The firm estimates the e-cigarette market will grow from $2bn in 2012 to $3bn in 2013, with 1.3m people in the UK now believed to be using e-cigs. While these numbers are big they are dwarfed by overall tobacco revenues of an incredible $700bn. But in the longer term the analysts believe the total combined market will shrink at a more rapid rate than most investors envisage as e-cigarettes wean smokers off tobacco, but do not attract new users into the overall category. This is bad news for shareholders in tobacco firms.
It is not all bad news. Big tobacco must have been very happy with the publication recently of an EU tobacco product directive that proposed effectively banning any e-cigs that deliver remotely enough nicotine to make them an attractive alternative to tobacco.
It could even be the case that, despite all the “wars” that are waged against cigarette smoking, and the admissions as to the enormous additional costs to the public health bill caused by tobacco-related illness, the State wants to protect the money that it receives from tobacco-related taxes.
Enda Kenny, Kehoe’s boss in the department of An Taoiseach, was among a group, that also included Minister for Finance Michael Noonan and Minister for Justice Alan Shatter, that welcomed a delegation from the Irish tobacco industry to his office on May 7. It included PJ Carroll chief executive Steven Donaldson; John Player chief Andrew Meagher and chief of Japan Tobacco International, John Freda.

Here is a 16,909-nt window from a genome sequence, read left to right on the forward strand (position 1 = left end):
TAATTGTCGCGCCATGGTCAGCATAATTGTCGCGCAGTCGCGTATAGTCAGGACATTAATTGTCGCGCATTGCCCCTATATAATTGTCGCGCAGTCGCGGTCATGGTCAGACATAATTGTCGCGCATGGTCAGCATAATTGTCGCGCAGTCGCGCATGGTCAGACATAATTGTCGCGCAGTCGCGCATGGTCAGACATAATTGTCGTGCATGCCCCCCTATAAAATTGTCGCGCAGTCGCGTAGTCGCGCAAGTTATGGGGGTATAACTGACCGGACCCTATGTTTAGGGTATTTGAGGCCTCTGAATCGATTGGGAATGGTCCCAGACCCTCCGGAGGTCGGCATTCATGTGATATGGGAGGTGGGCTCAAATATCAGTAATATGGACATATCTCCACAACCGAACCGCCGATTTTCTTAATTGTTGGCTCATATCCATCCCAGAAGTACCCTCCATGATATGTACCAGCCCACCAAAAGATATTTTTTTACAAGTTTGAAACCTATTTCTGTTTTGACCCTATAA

The Irish Tobacco Manufacturer’s Advisory Committee said the single agenda in the talks was to highlight the illicit tobacco trade and the financial implications of the loss of revenue to both parties.
Nothing was said about the impact on their business of the surge of interest in e-cigarettes. But for how long will that threat exist if politicians like Paul Kehoe, inadvertently, perhaps take up the cudgels against something that is not known to harm on behalf of a form of smoking that we know kills.